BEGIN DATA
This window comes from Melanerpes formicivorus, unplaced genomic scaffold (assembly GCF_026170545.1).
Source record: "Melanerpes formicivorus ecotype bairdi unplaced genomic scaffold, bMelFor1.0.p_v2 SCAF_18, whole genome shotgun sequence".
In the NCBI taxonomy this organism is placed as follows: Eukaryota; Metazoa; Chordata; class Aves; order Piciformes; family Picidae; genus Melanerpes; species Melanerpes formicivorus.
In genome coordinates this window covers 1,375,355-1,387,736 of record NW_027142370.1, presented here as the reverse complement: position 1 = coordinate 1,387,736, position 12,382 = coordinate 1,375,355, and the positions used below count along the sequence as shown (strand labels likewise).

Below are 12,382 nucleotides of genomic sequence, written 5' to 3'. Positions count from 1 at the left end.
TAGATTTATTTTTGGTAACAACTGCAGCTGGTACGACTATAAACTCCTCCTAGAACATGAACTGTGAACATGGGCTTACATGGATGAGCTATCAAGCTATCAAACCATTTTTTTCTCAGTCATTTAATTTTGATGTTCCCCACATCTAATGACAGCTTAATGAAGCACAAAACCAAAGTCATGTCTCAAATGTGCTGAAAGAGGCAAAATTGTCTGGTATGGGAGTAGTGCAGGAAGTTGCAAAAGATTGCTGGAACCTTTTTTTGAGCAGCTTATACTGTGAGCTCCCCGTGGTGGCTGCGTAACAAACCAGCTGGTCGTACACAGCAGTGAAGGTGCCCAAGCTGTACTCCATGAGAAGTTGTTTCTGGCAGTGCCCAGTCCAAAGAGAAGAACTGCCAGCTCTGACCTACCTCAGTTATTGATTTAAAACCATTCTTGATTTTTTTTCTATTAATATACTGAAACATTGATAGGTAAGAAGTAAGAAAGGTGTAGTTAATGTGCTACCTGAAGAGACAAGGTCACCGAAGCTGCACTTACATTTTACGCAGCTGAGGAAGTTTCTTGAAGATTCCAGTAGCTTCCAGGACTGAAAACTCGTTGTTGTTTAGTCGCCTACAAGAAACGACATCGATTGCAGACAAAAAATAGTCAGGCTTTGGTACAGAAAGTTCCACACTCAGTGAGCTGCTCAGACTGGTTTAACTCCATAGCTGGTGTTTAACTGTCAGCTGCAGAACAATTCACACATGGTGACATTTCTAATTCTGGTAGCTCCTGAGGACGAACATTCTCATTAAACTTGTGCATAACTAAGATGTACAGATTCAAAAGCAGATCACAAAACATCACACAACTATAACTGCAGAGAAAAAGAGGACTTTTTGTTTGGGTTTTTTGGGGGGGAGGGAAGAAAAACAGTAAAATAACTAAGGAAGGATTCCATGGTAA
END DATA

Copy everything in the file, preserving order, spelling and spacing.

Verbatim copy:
This window comes from Melanerpes formicivorus, unplaced genomic scaffold (assembly GCF_026170545.1).
Source record: "Melanerpes formicivorus ecotype bairdi unplaced genomic scaffold, bMelFor1.0.p_v2 SCAF_18, whole genome shotgun sequence".
In the NCBI taxonomy this organism is placed as follows: Eukaryota; Metazoa; Chordata; class Aves; order Piciformes; family Picidae; genus Melanerpes; species Melanerpes formicivorus.
In genome coordinates this window covers 1,375,355-1,387,736 of record NW_027142370.1, presented here as the reverse complement: position 1 = coordinate 1,387,736, position 12,382 = coordinate 1,375,355, and the positions used below count along the sequence as shown (strand labels likewise).

Below are 12,382 nucleotides of genomic sequence, written 5' to 3'. Positions count from 1 at the left end.
TAGATTTATTTTTGGTAACAACTGCAGCTGGTACGACTATAAACTCCTCCTAGAACATGAACTGTGAACATGGGCTTACATGGATGAGCTATCAAGCTATCAAACCATTTTTTTCTCAGTCATTTAATTTTGATGTTCCCCACATCTAATGACAGCTTAATGAAGCACAAAACCAAAGTCATGTCTCAAATGTGCTGAAAGAGGCAAAATTGTCTGGTATGGGAGTAGTGCAGGAAGTTGCAAAAGATTGCTGGAACCTTTTTTTGAGCAGCTTATACTGTGAGCTCCCCGTGGTGGCTGCGTAACAAACCAGCTGGTCGTACACAGCAGTGAAGGTGCCCAAGCTGTACTCCATGAGAAGTTGTTTCTGGCAGTGCCCAGTCCAAAGAGAAGAACTGCCAGCTCTGACCTACCTCAGTTATTGATTTAAAACCATTCTTGATTTTTTTTCTATTAATATACTGAAACATTGATAGGTAAGAAGTAAGAAAGGTGTAGTTAATGTGCTACCTGAAGAGACAAGGTCACCGAAGCTGCACTTACATTTTACGCAGCTGAGGAAGTTTCTTGAAGATTCCAGTAGCTTCCAGGACTGAAAACTCGTTGTTGTTTAGTCGCCTACAAGAAACGACATCGATTGCAGACAAAAAATAGTCAGGCTTTGGTACAGAAAGTTCCACACTCAGTGAGCTGCTCAGACTGGTTTAACTCCATAGCTGGTGTTTAACTGTCAGCTGCAGAACAATTCACACATGGTGACATTTCTAATTCTGGTAGCTCCTGAGGACGAACATTCTCATTAAACTTGTGCATAACTAAGATGTACAGATTCAAAAGCAGATCACAAAACATCACACAACTATAACTGCAGAGAAAAAGAGGACTTTTTGTTTGGGTTTTTTGGGGGGGAGGGAAGAAAAACAGTAAAATAACTAAGGAAGGATTCCATGGTAA